"So an example of empathic listening might be that someone tells you that they’re feeling very sad and you say 'I'm hearing that you're feeling very sad right now'...Obviously, in a perfect world you want to phrase it a little more subtly than that so that it doesn't feel awkward in conversation. But it is, at least in my experience, astonishingly effective. Just to acknowledge what someone else is feeling and to acknowledge that you hear what they’re feeling is really powerful."
This brought the brothers into a discussion on the inherent problem of offering solutions to problems when a solution is not requested.
Hank: "And don't do the thing that I do which is, 'Well here's how you can fix your problem.'"
John: "No, do not go to problem-fixing. Because A) it does not work B) when it is time for problem-fixing, people will start to bring up solutions instead of bringing up problems. And also, in most cases of pain there is no easy solution. The job is not to find a solution, the job is to find less aloneness within it."
This is an issue I've observed hundreds of times in my own life and in the lives of those around me. I've been on both sides of the situation, and I feel I can see the reality with some clarity.

Often in our relationships we offer our shoulders to cry on, but only for so long. We patiently listen, but after a while we resort to trying to fix the perceived problem. It always seems like the right thing to do at the time. We're satisfying the most beautiful human desire: to help.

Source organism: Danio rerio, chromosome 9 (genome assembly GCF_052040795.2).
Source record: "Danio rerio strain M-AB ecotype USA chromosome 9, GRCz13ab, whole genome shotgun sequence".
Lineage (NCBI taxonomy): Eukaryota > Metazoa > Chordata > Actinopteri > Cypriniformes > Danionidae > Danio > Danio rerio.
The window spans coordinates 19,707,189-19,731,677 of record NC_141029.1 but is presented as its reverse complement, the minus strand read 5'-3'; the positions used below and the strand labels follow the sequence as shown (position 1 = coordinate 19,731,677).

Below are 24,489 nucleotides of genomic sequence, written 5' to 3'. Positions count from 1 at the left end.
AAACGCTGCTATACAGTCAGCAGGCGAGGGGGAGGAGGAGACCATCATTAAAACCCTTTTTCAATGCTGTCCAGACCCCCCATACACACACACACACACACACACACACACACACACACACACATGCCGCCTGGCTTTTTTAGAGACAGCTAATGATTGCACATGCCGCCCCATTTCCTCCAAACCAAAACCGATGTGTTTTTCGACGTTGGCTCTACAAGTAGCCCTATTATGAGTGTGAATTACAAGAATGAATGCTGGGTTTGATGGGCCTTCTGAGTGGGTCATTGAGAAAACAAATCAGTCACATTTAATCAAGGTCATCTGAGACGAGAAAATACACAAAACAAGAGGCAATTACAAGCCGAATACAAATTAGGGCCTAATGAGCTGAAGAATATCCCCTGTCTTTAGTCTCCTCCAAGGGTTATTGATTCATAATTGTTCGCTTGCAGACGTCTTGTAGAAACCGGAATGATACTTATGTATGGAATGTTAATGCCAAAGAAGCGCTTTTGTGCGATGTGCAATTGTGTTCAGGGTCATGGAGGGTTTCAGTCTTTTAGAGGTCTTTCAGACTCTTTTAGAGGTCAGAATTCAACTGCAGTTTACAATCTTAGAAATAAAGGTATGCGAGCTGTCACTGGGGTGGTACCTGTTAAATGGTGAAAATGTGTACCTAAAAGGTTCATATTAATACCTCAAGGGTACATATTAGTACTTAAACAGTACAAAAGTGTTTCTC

But the most beneficial choice we can make as confidantes is to offer ourselves with no strings attached, to listen compassionately and without agenda. The very act of offering a solution can seem in itself dismissive. We risk alienating those we love the most by not hearing them out, but instead talking over them with what we believe is wisdom.

This all comes down to the root of all positive relationships, which is understanding and respect. When we love someone, whether it be as a friend, a romantic partner, a family member, or what have you -- we owe it to them to treat them with patience and consider their needs before acting. Often, just having someone to listen to a problem is enough to make the problem go away — or at least make it easier to contend with.

It's such an easy choice we can make, to listen. It's really the simplest solution of all.

If you're interested in listening to the entire podcast episode I'm referencing, find it below. The question quoted above is read at 20:15.